Pitcher plants: carnivorous survivors at Harvard Forest

Leaves were sailing off the oaks this morning as wind freshened from the northeast, bringing rain, sure enough by the afternoon. The big oak I am living with this year at the Harvard Forest is still holding onto a crown of leaves — take a look at the view from the Barn Tower phenocam of the canopy where it lives, and the tenacity of oaks and their leaves is apparent. Birches and maples have mostly lost their leaves but the oaks are holding strong.

Leading a spirited class of Mount Holyoke College students, Aaron Ellison, senior research fellow in ecology at the Harvard Forest, noted the survival strategy for these plants in the nutrient-poor bog. Carnivorous, pitcher plants trap ants for their main diet. Living as long as 100 years, it can be 10 to 15 years before they flower, making a look at these plants in full autumn splendor of the bog all the more special.


Rain gathered in pitcher plants shimmers silvery bright, reflecting the sky.

Walking the woods with John O’Keefe of the Harvard Forest this week, he noted, as Aaron also did today, how at this time of year the invasive plants really stand out.  While many native plants have lost their leaves, the extended season of invaders that gives them their wily edge makes these plants obvious in the late fall woods. Sure enough, non-native bittersweet greeted us with a botanical shout as we walked into the wood at Tom Swamp, where the trailhead bears the brunt of invasive plants.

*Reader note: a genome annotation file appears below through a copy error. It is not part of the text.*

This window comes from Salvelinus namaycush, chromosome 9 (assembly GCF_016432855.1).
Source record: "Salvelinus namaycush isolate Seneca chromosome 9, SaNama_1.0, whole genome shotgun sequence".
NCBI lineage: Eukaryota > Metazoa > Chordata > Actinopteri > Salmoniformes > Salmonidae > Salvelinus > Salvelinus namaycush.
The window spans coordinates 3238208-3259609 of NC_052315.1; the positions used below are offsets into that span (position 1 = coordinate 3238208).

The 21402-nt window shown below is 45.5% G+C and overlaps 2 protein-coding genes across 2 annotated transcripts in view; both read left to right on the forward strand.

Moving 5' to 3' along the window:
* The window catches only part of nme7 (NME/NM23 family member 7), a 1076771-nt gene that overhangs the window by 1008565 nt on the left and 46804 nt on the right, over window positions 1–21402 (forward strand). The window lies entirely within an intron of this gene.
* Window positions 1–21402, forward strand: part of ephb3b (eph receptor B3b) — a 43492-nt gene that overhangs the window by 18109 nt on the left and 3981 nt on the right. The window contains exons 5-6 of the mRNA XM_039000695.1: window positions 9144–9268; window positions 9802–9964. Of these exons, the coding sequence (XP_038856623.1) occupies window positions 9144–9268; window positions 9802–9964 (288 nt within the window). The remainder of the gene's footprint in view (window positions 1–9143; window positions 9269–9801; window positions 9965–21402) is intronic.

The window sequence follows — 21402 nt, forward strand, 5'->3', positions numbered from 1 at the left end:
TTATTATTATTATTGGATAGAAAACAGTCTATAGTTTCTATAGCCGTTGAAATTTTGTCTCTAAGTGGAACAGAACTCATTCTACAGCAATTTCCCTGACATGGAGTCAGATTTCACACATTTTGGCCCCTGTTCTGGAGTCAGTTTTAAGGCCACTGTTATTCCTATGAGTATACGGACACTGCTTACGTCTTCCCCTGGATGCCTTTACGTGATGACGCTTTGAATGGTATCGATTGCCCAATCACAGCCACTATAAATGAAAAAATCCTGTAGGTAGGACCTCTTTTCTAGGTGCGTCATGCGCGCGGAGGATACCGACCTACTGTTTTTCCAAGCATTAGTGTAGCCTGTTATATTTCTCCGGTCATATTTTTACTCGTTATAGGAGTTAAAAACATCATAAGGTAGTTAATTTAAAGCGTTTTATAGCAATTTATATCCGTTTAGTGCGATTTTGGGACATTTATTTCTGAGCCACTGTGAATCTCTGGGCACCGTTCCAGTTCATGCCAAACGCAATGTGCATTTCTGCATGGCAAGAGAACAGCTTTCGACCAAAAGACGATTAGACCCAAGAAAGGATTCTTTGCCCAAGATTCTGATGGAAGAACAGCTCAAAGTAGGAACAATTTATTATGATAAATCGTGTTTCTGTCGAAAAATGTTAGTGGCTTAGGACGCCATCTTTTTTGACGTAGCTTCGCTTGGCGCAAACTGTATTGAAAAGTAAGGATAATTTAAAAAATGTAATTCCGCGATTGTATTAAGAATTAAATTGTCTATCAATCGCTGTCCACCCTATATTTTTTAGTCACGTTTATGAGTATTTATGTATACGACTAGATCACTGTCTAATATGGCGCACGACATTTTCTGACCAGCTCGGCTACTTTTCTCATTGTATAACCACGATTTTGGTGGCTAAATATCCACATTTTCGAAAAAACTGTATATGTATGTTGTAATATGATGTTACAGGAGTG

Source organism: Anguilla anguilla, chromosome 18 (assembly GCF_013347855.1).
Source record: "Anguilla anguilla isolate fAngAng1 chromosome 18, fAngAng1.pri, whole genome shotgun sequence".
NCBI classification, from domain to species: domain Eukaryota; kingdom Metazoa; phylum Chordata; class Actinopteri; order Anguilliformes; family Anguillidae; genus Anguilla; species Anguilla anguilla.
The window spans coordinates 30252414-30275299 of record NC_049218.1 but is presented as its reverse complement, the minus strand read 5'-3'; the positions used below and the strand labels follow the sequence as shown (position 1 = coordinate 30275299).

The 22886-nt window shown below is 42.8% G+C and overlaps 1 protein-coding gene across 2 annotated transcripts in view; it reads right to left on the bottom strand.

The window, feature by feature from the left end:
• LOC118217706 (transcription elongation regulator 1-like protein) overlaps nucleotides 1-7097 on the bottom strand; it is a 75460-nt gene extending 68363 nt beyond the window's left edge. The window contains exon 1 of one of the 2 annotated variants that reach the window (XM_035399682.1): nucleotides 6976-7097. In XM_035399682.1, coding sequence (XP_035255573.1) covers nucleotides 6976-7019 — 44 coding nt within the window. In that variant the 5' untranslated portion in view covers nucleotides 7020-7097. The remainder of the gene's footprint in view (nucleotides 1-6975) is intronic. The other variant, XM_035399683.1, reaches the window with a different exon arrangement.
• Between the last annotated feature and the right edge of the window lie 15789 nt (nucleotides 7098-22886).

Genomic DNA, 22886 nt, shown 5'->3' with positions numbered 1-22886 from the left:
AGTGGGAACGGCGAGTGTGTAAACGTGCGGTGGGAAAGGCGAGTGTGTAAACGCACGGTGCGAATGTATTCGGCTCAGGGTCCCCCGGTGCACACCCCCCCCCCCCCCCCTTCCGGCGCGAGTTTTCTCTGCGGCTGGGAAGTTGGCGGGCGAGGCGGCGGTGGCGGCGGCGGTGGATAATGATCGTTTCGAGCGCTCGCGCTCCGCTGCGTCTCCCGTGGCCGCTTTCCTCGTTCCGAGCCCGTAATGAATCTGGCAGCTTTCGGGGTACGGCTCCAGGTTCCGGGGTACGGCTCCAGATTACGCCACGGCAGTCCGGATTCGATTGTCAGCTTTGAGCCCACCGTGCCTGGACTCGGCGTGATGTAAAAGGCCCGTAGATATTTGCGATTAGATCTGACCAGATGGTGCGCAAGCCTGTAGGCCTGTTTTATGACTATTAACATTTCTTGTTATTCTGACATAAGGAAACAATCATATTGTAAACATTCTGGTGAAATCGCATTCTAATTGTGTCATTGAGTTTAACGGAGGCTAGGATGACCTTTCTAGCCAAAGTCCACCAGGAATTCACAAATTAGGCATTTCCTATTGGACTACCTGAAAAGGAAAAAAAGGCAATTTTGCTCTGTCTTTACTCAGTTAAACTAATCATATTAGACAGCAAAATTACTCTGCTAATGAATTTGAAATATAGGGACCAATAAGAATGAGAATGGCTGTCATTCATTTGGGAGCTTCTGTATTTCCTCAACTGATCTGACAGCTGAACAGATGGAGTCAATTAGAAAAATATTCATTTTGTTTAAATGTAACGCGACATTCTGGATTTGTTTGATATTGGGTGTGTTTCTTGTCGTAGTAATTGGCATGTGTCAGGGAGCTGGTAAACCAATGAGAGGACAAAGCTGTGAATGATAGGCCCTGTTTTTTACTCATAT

John has been tracking the seasonal progression of  same trees at the forest for 25 years and he said his hunch is when he works up the data at season’s end, fall will have come two to three days later this year than the long term average.

That is in keeping with the trend in which climate change has been extending the growing season, on average, with earlier spring and later fall.

Truth be told, much as I will miss them, the season’s big hammer for me falls not in the leaves…but in the clock change coming tonight, accelerating our slide to the shortest days of the year. All the better reason to revel in a nice fall walk in the bog. Here’s a map. Give it a try.


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